ECSU’s Upward Bound Program Gives High School Students an Academic Advantage
The summer 2019 ECSU Upward Bound students pose for a photo before their awards ceremony last month. High school students from the region attend the program and receive an academic leg-up, preparing them for college.
The Upward Bound program at Elizabeth City State University has been giving young students the academic leg up they need to advance successfully from high school to college. Throughout the year, and through the summer, students have participated in the programs and have found success, like last year’s Student Government Association President Chorn Poyner who said his experience with Upward Bound helped him make the decision to enroll at ECSU.
This year, according to the program’s coordinator, Dr. Kimberly Stanley, students received tutoring and instruction in English, mathematics, science, and Spanish throughout the academic year. During the summer, students participated in a non-residential and residential program, with an emphasis on science, technology, engineering, and mathematics, or STEM.
The Upward Bound program has been operating on the ECSU campus since the 1970s, according to Dr. Stanley, giving over 10,000 students a chance to learn. Former students, she said, have gone on to earn four-year degrees and excel in a variety of career fields.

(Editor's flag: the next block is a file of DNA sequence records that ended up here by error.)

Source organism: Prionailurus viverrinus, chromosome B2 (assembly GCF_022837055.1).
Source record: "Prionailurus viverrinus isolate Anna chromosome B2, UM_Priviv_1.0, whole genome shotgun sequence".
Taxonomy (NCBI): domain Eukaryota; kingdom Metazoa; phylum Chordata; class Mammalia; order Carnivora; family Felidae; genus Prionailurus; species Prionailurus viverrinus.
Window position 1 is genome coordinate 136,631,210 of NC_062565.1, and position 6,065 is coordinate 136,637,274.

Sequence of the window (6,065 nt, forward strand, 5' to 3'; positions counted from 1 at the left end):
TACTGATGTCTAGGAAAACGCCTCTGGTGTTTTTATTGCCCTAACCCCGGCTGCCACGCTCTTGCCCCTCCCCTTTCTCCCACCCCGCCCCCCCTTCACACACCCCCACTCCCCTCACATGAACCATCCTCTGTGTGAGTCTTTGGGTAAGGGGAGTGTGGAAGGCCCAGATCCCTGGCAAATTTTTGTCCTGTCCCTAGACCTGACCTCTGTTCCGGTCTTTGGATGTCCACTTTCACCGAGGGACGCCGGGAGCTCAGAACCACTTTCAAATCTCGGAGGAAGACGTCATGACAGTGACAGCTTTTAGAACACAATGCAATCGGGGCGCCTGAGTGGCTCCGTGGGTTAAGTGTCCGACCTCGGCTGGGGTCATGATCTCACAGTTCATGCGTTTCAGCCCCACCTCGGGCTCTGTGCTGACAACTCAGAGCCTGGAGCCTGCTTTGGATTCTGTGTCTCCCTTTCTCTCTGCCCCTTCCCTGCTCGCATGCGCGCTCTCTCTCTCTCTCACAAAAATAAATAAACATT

Dr. Stanley said during the non-residential summer program, students who participated showed significant gains in their academic skills.
“As a result of intensive instruction, there was an overall 24.3 point gain in reading, and a 24.1point gain in mathematics,” she said.
During the summer residential program, students received the standard Upward Bound instruction in English, math, science, and Spanish. However, Dr. Stanley said they also had the opportunity to expand their interests and take classes in theatre arts, dance, computer programming and coding, a science lab, and creative writing.
Upward Bound students also traveled to Atlanta, Georgia to tour college campuses and historic sites. Students also met artist Patrick Morelli, the man who created the 10-foot tall bronze statue of Dr. Martin Luther King, Jr., “Behold.”
The residential program concluded with an awards ceremony. Chorn Poyner delivered a motivational speech to the students, encouraging them to, according to Dr. Stanley, “strive for excellence and to work hard.”
Students also presented theatrical and dance performances. Two students read original poems they composed during their creative writing class.
The program serves 75 students from Gates, Perquimans, Pasquotank, Washington, Chowan, and Tyrell counties. All of the students, according to Dr. Stanley, are on track to graduate from high school and attend a four-year college or university.
“As a result of the students’ participation in the program, 90 percent of the 75 students maintained or obtained a grade point average of 2.5 or higher,” she said, adding that 95 percent of the graduating seniors will enroll in a four-year institution in the fall of 2019, including five who will attend ECSU this fall.
Upward Bound operates two sessions, one during the academic year and one during the summer months.
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